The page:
by Emil Morhardt
I’ve been blogging recently about papers that claim the thousand-year cessation of global warming in the midst of the last deglaciation—known as the Younger-Dryas (Y-D)—was triggered by a comet. Buizert et al.’s (2014) paper on Y-D temperature changes doesn’t address the comet question, but another equally interesting one: why did the sudden reversal of temperature 12,800 years ago (whatever it was triggered by) cause the temperature to plunge clear back to what it was before any warming had started? That’s what the relative deuterium and oxygen-18 concentrations from the Greenland Ice Sheet ice cores imply—more about that in a moment. Nevertheless, it seemed unlikely because at the time of the Y-D, a considerable amount of CO2 had accumulated in the atmosphere and Antarctica was warming apace. The answer, according to this paper is that temperatures did not cool down so much after all; things cooled off for sure, and warming was delayed for another thousand years, but at the depth of the Y-D cooling most of Greenland was on the order of 4˚C warmer than it had been 4,000–5,000 years before—but still quite cold.
The problem, according to Buizert et al. is the uncertainty intrinsic in the most widely used paleothermometers: the ratio of the heavier oxygen-18 in the Greenland ice cores to that of the much more common oxygen-16, and similarly, the ratio of the heavier deuterium, to the much more common hydrogen. These relative concentrations can be measured from ice cores with high accuracy, but as has been known all along, it is not only the temperature at the site where the precipitation occurred (and the ice core was obtained) that determines the ratios. They are also influenced by the relative concentrations in the source water body where evaporation took place (the lighter isotopes are preferentially evaporated, and gradually get depleted in the source waters as ice sheets grow, for example), and how long it took to transport the water to the site and the precipitation conditions along the way (the heavier isotopes precipitate out first).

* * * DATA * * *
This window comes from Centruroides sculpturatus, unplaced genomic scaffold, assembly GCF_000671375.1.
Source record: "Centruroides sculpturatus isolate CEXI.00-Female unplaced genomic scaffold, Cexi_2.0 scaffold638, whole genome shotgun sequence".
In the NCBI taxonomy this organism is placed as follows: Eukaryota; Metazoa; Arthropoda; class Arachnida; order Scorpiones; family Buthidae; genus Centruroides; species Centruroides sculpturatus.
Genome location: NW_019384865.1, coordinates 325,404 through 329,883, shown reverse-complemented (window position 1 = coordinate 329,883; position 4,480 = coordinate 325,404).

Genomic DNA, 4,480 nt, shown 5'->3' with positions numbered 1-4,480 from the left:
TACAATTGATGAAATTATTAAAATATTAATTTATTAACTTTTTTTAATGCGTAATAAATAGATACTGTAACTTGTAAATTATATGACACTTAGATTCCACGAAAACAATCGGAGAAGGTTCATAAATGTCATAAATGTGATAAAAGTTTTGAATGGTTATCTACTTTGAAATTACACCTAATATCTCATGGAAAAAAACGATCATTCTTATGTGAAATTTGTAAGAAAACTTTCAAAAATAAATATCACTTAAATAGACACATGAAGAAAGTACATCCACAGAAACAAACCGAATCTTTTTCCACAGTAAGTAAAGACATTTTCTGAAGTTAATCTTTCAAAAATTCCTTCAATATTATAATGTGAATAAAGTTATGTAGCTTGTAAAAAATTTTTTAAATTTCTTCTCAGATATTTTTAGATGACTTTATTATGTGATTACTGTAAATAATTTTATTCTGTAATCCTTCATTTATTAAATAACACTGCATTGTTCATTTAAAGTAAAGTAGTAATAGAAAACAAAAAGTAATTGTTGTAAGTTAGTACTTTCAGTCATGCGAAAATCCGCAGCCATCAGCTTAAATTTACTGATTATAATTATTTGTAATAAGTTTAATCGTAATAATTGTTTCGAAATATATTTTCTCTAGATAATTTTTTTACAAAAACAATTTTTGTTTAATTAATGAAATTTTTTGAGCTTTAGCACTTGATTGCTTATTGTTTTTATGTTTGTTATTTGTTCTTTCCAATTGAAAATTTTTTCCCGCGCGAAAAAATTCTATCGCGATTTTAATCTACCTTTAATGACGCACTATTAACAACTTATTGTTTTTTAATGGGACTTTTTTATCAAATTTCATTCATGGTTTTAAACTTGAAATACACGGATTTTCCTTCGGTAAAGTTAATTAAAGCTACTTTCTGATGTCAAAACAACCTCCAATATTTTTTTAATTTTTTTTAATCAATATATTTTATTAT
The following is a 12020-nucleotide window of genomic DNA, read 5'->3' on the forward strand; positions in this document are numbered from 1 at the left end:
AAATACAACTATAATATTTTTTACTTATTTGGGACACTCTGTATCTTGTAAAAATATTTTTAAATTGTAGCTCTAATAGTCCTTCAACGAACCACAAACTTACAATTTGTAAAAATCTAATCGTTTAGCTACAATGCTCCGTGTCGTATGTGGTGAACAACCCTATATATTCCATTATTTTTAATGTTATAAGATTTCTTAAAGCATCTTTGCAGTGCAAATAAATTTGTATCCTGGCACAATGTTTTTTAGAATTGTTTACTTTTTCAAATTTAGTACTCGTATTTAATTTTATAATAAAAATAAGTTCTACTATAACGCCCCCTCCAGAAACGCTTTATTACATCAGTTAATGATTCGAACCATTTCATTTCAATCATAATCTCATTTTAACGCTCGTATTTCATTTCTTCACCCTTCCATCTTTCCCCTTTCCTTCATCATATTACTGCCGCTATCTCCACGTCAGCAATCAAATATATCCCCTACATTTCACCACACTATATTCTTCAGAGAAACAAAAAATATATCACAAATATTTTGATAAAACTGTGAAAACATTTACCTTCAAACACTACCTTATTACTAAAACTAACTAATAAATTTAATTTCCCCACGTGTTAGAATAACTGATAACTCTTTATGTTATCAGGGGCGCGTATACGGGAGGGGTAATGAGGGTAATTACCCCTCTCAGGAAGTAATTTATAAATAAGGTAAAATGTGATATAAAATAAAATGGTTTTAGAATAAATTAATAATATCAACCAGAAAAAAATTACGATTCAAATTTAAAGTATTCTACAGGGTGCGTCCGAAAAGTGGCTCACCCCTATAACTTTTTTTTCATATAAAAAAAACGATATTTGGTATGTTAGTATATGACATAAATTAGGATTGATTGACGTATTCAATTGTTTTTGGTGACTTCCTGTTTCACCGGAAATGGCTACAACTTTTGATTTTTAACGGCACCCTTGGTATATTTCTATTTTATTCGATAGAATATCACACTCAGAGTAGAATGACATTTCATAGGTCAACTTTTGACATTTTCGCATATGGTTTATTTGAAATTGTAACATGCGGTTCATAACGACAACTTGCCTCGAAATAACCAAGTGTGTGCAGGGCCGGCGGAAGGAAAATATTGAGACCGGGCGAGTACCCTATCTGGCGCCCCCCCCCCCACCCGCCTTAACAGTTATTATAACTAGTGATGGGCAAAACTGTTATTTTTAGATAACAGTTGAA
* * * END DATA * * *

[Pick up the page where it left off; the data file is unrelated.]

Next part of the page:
These scientists used an entirely different paleothermometer developed by Severinghaus et al. (1998): the relative concentration of the heavy nitrogen-15 to the much more common nitrogen-14 in air bubbles trapped in the ice. The method of determining temperature is subtle but is related to the isotopic fractionation that occurs under various ice conditions that allow the lighter isotopes to leak out preferentially, which is also influenced by the temperature. The method is also well explained in Kobashi et al. (2008) from the Severinghaus lab.
Buizert et al. conclude that the nitrogen method gives a much more realistic indication of the Y-D cooling, and the Y-D temperatures they calculate for Greenland are reinforced by previous global climate modeling for the same period.
Buizert, C., Gkinis, V., Severinghaus, J., He, F., Lecavalier, B., Kindler, P., Leuenberger, M., Carlson, A., Vinther, B., White, J., 2014. Greenland temperature response to climate forcing during the last deglaciation. Science 345, 1177-1180. Abstract available from the Science website.
Kobashi, T., Severinghaus, J.P., Kawamura, K., 2008. Argon and nitrogen isotopes of trapped air in the GISP2 ice core during the Holocene epoch (0–11,500 BP): methodology and implications for gas loss processes. Geochimica et Cosmochimica Acta 72, 4675-4686.
Severinghaus, J.P., Sowers, T., Brook, E.J., Alley, R.B., Bender, M.L., 1998. Timing of abrupt climate change at the end of the Younger Dryas interval from thermally fractionated gases in polar ice. Nature 391, 141-146.